The walk to Peats Bight is one one the longest you can do in the Muogamarra Nature Reserve, which is situated opposite the Ku-ring-gai Chase National Park. Located in the north of Sydney overlooking Berowra Creek and the Hawkesbury River, Muogamarra is open to the public for just six weekends every year. While the reserve is relatively small, it’s known for its wildflowers, Aboriginal culture (there are multiple rock engraving sites) and native animals.
The bushwalk we’re doing today heads off from the gravel access road to Deerubbin Lookover, along the old Peats Ferry convict road – which is is a short but worthwhile detour.
The track descends to the edge of the cliffs, where there are sandstone formations, rock shelters and huge caves above the Hawkesbury River.
Almost 180m below is the Hawkesbury River, and there are spectacular views over Peats Ferry Bridge (M1 motorway), Mooney Mooney Point and Peat Island. A bit further up the river you can see Milson Island, and to the right is Spectacle Island. (Deerubbin Lookover is the best lookout in the Muogamarra Nature Reserve!)
After admiring the view, we (I’m doing this bushwalk with my father) backtrack until the Peats Ferry Firetrail joins the Peats Bight Firetrail. The firetrail descends, initially steeply, towards Berowra Creek. About halfway along the firetrail is the abandoned farm of George Peat, at Peats Crater. Formed by volcanic activity, the crater (or diatreme) resulted from a maar that occurs when groundwater comes into contact with hot lava. A bit furher is the remains of the Peats Bight Guest House, originally the home of Joseph Izard in the nineteenth century. The last part of the walk follows the edge of Berowra Creek, past the mangroves and mudflats at the water’s edge.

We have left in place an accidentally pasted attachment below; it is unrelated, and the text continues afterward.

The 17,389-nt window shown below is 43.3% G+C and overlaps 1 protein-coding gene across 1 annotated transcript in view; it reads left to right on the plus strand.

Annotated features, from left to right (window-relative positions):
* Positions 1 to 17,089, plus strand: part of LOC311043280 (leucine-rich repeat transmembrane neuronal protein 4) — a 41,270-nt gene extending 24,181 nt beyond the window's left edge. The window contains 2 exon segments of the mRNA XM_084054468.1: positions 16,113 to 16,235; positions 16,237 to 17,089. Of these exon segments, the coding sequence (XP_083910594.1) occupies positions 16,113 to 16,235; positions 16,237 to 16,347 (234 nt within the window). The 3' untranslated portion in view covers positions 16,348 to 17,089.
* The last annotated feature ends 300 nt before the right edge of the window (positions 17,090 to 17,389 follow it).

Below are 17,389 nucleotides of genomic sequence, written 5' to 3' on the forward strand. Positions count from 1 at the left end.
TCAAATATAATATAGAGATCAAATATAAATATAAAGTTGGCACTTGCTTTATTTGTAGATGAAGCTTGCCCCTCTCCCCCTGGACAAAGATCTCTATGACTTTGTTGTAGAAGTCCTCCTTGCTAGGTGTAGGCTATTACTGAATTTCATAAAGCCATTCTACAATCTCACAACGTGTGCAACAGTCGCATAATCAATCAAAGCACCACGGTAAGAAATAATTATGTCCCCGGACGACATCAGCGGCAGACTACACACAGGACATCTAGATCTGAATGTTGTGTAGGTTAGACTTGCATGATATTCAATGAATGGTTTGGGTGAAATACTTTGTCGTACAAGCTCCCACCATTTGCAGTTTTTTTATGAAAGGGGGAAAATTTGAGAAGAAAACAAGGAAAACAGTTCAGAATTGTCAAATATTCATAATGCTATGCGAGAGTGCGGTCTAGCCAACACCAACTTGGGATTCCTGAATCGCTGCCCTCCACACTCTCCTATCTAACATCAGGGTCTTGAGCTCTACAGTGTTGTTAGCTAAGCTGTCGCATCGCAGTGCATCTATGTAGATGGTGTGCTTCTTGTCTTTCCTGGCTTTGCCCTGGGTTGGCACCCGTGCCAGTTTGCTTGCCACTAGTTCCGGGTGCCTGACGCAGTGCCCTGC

There’s a good view of the oyster “farms”, where oysters are grown to maturity on horizontal racks in the inter-tidal zone.
The trail ends at Peats Bight, with the settlement of Sunny Corner to the west and a view over the Hawkesbury River to the north.
On the way back we make a very slight detour to the J.D. Tipper Lookout, which offers panoramic views over Brooklyn, Long Island Nature Reserve (in the foreground) and Dangar Island.
The lookout is named after John Duncan Tipper, an early environmentalist who leased 240ha of the land in 1934 to protect the flora, fauna and Aboriginal sites. He called it “Muogamarra”, believed to mean “preserve for the future” in the local Awabakal language.
From here we’re almost back at the car, which we’ve left on the entrance road opposite the start of the Peats Ferry Firetrail.
Information on Muogamarra and Peats Bight
- National Parks (NPWS) – Muogamarra Nature Reserve and Muogamarra Peats Bight walk
- Daily Telegraph – Rare chance to step inside a natural treasure when Muogamarra Nature Reserve opens to public